US senators pitch updated bill to improve cybersecurity

The idea in the new legislation is to make it mandatory for cryptocurrency companies to report security risks to regulators.

A pair of US senators have introduced an update to the Cybersecurity Information Sharing Act of 2015, to include cryptocurrencies and require cryptocurrency companies to report cybersecurity threats.

Senators Marsha Blackburn and Cynthia Lummis said that the bill is already backed by the Electronic Transactions Association. The news was first shared by TechCrunch.

Blackburn told the publication that there were bad actors who had used cryptocurrencies to hide illicit practices and avoid accountability.

No more, she said, as the new legislation will seek to make it so that regulators can intervene on time.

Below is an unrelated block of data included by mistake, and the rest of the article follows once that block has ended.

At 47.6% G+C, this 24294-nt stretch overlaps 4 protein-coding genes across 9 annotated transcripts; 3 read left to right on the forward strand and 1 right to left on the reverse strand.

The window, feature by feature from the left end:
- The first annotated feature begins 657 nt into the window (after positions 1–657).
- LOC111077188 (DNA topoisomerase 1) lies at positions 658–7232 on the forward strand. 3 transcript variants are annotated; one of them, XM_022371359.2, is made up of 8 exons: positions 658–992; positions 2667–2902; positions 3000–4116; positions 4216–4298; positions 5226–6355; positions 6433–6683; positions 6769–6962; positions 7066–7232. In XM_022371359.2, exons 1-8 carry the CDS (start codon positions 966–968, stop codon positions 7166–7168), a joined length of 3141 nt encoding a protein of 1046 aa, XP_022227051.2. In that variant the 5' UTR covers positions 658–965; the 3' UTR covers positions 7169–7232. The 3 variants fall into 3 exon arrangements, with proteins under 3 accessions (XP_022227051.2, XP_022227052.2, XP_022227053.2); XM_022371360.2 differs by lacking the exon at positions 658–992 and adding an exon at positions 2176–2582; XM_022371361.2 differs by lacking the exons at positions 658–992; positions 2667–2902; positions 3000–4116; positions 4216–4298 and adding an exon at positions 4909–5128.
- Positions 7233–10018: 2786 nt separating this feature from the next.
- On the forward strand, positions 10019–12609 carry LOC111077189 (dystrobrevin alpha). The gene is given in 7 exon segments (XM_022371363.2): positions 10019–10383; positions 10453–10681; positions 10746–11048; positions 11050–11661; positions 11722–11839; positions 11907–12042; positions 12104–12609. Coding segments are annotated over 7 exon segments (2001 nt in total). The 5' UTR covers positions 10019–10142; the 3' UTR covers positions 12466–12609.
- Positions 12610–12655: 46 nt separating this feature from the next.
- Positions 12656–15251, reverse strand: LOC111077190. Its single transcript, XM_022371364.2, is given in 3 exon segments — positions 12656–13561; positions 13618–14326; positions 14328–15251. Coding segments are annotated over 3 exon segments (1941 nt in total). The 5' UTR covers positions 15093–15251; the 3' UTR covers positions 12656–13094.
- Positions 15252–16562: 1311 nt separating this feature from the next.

“It will provide a voluntary mechanism for crypto companies to report bad actors and protect cryptocurrency from dangerous practices”, a statement to the media read.

This comes at an important time for the cryptocurrency industry. According to CertiK, a cyber security firm, there has been a significant increase in phishing attacks against consumers in 2022.

In the first half of the year alone, more than $2bn was lost to various hacks and exploits, a significant step up from the numbers in 2021.

Lummis has been a long-time proponent of regulating the crypto industry in a way that ensures that consumers and investors stay safe.

She has been working with lawmakers from both sides of the political spectrum to enact meaningful change.

Her most recent efforts were preceded by another bipartisan bill she helped coin with Senator Kristen Gillibrand.

At the time, Lummis insisted on installing safeguards in the cryptocurrency sector so that consumers may be protected.

Looking for your next crypto casino? Check out Mega Dice or FortuneJack!

Written by Barney


Barney is co-founder of When not at work he can usually be found behind a Nikon. He's won numerous international competitions for his photography and volunteers as a content creator for aid organisations in Africa.

Similar News